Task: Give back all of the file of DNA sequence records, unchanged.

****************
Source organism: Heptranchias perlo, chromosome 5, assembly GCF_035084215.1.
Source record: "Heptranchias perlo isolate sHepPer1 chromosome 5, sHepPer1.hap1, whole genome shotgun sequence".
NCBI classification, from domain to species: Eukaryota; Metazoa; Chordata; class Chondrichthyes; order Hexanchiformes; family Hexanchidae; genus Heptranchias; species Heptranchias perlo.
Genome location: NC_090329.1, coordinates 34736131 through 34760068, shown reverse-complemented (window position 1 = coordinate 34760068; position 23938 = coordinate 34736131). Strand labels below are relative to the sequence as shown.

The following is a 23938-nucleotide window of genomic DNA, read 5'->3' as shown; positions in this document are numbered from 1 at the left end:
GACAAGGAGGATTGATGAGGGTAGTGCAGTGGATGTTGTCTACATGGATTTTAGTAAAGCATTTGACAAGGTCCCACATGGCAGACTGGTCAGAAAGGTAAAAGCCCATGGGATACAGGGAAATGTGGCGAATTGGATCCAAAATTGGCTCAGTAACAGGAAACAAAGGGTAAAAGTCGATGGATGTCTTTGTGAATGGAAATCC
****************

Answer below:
Source organism: Heptranchias perlo, chromosome 5, assembly GCF_035084215.1.
Source record: "Heptranchias perlo isolate sHepPer1 chromosome 5, sHepPer1.hap1, whole genome shotgun sequence".
NCBI classification, from domain to species: Eukaryota; Metazoa; Chordata; class Chondrichthyes; order Hexanchiformes; family Hexanchidae; genus Heptranchias; species Heptranchias perlo.
Genome location: NC_090329.1, coordinates 34736131 through 34760068, shown reverse-complemented (window position 1 = coordinate 34760068; position 23938 = coordinate 34736131). Strand labels below are relative to the sequence as shown.

The following is a 23938-nucleotide window of genomic DNA, read 5'->3' as shown; positions in this document are numbered from 1 at the left end:
GACAAGGAGGATTGATGAGGGTAGTGCAGTGGATGTTGTCTACATGGATTTTAGTAAAGCATTTGACAAGGTCCCACATGGCAGACTGGTCAGAAAGGTAAAAGCCCATGGGATACAGGGAAATGTGGCGAATTGGATCCAAAATTGGCTCAGTAACAGGAAACAAAGGGTAAAAGTCGATGGATGTCTTTGTGAATGGAAATCC